Oh, here's another thought experiment: What if Andy had set the exact same course he did at Morro Bay but on the hill at Avila Beach? Personally, I think that would have indisputably altered the description of the course from "slalom" or "hybrid" to clearly a TIGHT SLALOM course. Why? Just imagine how you'd be wiggling to make the course by the time you got from the start ramp to the Red Bull arch. Your hips would still be sore!

<font size=-1>[ This Message was edited by: Wesley Tucker on 2003-01-06 12:49 ]</font>

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Post by Andy Bittner » Mon Jan 06, 2003 6:54 pm

Bingo! Right with you there, Wesley. Cones per second at full speed is what should really determine whether a course is tight, loose, Giant, etc. The whole thing is like one big sliding scale, which is why, since I can't exactly measure whole hills (in the short time permitted while setting a course for a race), why bother measuring the cones. FLOW (creating it or taking it away)is always something I am constantly considering when setting courses, and those decisions are most influenced by the hill and the conditions.

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Post by John Gilmour » Mon Jan 06, 2003 7:12 pm

Wesley- absolutely correct. CPS might be a better determinent.

So from a course setters perspective a few things might have to change to better accommodate each racer.

Suggestions- just brain storming- lots of holes in these ideas I'm sure.

ramp heights could be different- specifically much higher, and we could offer box starts just in front of the ramps to the kids and women.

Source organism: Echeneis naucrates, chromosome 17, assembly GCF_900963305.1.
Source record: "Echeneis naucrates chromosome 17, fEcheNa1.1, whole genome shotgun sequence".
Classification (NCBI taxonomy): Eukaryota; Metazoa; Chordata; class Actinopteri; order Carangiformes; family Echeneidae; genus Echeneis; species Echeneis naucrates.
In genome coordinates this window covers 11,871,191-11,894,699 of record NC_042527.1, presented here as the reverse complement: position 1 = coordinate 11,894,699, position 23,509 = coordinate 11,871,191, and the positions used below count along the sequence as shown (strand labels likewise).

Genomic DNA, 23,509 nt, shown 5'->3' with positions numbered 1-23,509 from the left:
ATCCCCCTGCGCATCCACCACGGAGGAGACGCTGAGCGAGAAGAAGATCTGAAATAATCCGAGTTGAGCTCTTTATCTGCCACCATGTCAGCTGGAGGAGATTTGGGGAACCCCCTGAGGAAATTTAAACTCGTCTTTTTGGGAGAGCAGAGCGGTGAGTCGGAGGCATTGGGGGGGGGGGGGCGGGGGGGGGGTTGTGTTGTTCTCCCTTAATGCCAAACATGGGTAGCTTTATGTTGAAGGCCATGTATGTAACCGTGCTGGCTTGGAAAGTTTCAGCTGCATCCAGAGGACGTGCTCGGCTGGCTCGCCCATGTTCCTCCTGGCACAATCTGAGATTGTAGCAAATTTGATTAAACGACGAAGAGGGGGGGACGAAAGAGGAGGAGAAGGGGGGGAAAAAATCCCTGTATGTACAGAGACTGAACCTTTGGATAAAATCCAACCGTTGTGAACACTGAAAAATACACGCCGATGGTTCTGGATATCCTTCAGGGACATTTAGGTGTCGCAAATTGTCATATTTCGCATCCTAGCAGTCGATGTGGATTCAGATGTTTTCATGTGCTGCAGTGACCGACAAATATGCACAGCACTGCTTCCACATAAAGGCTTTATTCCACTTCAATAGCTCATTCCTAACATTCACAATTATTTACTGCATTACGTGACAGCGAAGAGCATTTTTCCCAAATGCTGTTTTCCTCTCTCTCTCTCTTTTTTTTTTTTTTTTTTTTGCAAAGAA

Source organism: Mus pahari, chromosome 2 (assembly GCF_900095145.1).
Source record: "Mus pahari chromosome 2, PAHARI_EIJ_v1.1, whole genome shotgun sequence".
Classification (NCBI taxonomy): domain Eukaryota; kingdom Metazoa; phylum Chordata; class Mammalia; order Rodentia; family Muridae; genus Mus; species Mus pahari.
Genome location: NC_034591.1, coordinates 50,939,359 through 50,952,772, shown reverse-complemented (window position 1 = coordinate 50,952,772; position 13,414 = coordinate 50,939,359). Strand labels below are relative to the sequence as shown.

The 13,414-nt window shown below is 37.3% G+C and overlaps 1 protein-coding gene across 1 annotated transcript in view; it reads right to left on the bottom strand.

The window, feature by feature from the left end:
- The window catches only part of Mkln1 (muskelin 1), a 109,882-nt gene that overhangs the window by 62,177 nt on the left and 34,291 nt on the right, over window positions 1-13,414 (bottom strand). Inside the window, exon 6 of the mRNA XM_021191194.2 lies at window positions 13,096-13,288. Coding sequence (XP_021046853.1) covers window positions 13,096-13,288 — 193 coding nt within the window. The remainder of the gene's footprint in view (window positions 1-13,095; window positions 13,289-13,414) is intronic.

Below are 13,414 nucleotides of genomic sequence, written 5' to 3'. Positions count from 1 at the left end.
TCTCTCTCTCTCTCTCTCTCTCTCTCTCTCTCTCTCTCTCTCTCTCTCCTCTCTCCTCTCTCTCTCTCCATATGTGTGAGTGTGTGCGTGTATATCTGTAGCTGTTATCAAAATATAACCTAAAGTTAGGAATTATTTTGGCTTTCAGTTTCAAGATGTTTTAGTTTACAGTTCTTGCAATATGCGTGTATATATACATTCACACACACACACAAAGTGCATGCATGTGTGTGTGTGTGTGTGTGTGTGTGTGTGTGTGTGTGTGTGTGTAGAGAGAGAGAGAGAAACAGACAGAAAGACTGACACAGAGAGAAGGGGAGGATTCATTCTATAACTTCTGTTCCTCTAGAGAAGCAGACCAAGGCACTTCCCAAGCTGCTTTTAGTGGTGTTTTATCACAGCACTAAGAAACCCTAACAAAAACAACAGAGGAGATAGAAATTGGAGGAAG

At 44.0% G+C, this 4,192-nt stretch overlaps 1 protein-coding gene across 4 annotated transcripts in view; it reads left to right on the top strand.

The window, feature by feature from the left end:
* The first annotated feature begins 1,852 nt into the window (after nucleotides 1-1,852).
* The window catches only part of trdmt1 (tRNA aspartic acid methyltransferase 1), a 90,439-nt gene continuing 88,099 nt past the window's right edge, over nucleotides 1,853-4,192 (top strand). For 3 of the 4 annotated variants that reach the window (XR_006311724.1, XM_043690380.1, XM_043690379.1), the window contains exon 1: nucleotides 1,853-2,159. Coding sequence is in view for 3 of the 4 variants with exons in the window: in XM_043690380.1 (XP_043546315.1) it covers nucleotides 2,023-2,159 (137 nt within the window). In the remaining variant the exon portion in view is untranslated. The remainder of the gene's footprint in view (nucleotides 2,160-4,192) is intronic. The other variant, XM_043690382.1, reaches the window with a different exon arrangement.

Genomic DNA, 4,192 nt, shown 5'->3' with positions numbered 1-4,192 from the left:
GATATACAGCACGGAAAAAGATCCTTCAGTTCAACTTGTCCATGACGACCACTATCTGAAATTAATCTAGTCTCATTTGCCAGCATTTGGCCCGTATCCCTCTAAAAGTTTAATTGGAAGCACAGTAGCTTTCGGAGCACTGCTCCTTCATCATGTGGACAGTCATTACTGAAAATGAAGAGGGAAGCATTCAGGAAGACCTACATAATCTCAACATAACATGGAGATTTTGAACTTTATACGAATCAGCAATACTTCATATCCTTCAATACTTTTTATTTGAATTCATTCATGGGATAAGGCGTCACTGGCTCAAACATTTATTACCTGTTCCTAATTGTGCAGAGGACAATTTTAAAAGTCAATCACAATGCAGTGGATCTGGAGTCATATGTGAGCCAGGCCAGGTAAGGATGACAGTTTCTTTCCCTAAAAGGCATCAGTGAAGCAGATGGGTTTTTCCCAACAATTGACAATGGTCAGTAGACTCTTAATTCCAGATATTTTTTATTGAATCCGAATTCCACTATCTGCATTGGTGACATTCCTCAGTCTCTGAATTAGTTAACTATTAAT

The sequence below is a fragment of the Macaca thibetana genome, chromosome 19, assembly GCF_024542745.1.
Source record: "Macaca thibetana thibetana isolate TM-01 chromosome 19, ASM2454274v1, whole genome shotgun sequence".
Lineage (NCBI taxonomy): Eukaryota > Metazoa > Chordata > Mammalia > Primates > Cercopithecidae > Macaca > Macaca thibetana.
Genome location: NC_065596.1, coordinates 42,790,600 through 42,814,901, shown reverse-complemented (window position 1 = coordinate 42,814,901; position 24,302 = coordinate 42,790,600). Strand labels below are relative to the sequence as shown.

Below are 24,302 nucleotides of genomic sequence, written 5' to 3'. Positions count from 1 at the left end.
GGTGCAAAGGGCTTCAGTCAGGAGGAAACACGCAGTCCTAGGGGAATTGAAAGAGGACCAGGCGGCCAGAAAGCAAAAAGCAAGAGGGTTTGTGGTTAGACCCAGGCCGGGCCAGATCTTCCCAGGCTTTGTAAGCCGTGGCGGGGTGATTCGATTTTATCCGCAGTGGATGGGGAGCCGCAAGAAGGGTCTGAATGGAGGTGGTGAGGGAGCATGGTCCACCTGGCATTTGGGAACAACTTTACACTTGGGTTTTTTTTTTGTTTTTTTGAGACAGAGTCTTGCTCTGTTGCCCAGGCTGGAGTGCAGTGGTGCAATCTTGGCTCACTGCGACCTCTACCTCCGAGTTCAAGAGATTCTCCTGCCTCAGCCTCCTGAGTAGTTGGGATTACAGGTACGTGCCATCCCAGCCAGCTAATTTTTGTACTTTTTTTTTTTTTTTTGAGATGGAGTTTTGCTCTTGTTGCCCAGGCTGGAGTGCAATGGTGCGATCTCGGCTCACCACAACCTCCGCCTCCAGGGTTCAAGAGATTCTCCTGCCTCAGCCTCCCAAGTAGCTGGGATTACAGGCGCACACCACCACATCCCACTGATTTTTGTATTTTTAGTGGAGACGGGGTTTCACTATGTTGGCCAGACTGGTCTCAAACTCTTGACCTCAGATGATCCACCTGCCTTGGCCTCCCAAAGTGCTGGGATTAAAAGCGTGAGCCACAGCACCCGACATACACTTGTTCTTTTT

That way Women and kids could at least regulate their entry speed.
________________________________________

You could set a course that got progressively more difficult as the speed increased and the course got longer.

That way the Kids with less powerful pump wouldn't hit the more difficult sections with as much speed.
______________________________________--

In setting a single duel course for all ability levels. Using tape switches you could all use the same starting point....but have different finishing points for each racers class. The longer the course the hard it gets and so forth. Split times would allow some comparison and no cones would have to be reset.
___________________________________________

You could change the difficulty level of a few cones or merely modify a section or two to covert the difficulty of the course (this is perhaps the hardest thing to do- and would not allow all skaters to practice on the same course).
-----------------------
of course that all means we are trying to process more and more skaters on the same course. At some point very soon this is unrealistic. I certainly don't want to see racers turned away.
____________________________________-

more single track might help as we can process racers faster. We could still hold a duel event...but not every event be Duel just like the San Francisco GS was Single track.

<font size=-1>[ This Message was edited by: John Gilmour on 2003-01-06 13:25 ]</font>

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Post by Jack Smith » Mon Jan 06, 2003 7:59 pm

John,

My recollection of the posted course description for the 2001 MB race, stated that there would be no gates tighter than six feet. I may be wrong, but that's what I thought I said. It was difficult to give a good pre-race course description due to the fact that I was only able to take two, police escorted runs down the street.

The course that Henry set was not a Super Offset GS course by any means. Henry is incorrect in saying that I did not give him a course description. He and I discussed what kind of course should be set. John, as you know the talent pool at that race was quite wide, the course was set accordingly.

Once again John, you take the facts and tweak them to fit your agenda. I am speaking of "Race Day on Kennedy Way" held in the early 1990's. The race was never advertised as a tight slalom, it was termed a "slalom race" Yes the course was on a slight pitch, it even had a curve in the road. The course was set by committee. Yes, there were some skilled racers there...who hadn't raced in years. Ransom was not in attendance. I'm surprised you didn't mention the Morro Bay race we held in 1980 as well, won by Hutson. Or even the 1977 Pro Slalom event held in San Luis Obispo, Hester won it.